View The Review
7 out of 10
On their website The Cathode Ray Syndrome have declared a war against cliché, a big task when you consider they're an instrumental rock band - there are few post-rock, post-metal or math-rock bands without a singer who have managed to forge a sound completely their own.
TCRS, who divide their time between Cambridge, Brighton and London, give it a good go though, by mixing all of the above together. They have as much in common with Don Caballero (That noodly, twanging guitar sound) and the bands on Southern Lord (The slow, heavy parts on 'New Rock') as Explosions In The Sky or Pelican.
Opener 'Mexi Canism' beefs up the post-rock sound with heavy drone fuzz in the background and twisted funky rhythms, but still finds moments for glistening beauty. They do fall into the repetition trap of many instrumental bands, but tend to avoid the quiet-to-loud, cathartic build-ups, instead the volume and ferocity tends to dip at random. The cosmic keyboards on 'New Rock' owe something to the BBC Radiophonic Workshop, and the runaway piano adds another dimension to their sound.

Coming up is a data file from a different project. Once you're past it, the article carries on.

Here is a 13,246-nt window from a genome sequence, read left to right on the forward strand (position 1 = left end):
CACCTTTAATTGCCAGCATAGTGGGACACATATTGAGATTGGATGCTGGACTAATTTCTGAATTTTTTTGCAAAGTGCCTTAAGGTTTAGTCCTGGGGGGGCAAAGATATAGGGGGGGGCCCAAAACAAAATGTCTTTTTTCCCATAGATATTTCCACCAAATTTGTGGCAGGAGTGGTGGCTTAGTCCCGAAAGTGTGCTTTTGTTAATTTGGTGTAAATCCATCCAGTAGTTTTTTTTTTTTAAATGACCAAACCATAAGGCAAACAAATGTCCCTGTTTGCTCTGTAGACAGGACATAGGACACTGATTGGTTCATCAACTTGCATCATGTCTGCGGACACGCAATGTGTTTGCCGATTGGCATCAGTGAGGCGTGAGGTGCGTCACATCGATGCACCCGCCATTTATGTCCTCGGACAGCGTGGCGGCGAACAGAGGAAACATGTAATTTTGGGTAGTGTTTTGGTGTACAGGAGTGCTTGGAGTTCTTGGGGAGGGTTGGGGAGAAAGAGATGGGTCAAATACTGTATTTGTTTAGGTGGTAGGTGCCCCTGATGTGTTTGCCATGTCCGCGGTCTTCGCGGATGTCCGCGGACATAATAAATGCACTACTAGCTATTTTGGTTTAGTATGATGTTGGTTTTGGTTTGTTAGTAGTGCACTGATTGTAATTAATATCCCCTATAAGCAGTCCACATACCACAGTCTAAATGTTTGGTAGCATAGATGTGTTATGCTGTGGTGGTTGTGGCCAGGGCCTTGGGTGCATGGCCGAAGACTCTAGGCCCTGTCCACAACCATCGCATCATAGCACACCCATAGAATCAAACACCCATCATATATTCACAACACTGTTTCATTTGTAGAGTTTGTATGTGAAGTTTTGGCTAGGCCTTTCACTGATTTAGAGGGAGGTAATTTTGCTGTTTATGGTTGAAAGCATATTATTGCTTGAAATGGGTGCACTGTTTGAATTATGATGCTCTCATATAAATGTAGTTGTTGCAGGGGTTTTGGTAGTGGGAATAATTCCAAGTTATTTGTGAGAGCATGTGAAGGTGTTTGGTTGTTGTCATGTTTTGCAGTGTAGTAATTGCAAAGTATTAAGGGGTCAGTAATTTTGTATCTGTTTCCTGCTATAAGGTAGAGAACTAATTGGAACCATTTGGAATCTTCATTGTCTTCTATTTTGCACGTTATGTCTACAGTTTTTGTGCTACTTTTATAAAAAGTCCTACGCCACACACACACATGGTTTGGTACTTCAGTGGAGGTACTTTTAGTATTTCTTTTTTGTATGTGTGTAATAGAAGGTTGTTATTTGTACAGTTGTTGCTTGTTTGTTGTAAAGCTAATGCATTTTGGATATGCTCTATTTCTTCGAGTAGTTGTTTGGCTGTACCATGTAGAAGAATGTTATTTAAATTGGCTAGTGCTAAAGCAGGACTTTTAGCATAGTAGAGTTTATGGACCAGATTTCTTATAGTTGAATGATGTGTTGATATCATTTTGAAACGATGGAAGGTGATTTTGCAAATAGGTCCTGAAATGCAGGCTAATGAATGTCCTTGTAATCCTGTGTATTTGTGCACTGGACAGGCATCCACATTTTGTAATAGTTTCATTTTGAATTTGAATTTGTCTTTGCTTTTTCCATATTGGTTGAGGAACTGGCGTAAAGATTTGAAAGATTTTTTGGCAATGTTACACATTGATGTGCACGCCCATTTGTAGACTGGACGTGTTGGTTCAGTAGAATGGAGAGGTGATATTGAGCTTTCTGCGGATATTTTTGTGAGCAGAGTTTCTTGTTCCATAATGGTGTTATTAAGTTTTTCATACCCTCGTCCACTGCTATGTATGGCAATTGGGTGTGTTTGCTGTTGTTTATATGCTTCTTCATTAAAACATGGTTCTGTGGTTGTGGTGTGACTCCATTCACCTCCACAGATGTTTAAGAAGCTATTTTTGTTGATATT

'Warning Lid', fortunately the shortest song here, does wander into dull, generic territory, and 'Wait Until Dark' sounds like its ideas have been spread to thinly, but on the whole there's the right mix of rocking out and reflection. The war on cliché hasn't been won quite yet.
1. Mexi Canism
2. New Rock
3. Warning Lid
4. Wait Until Dark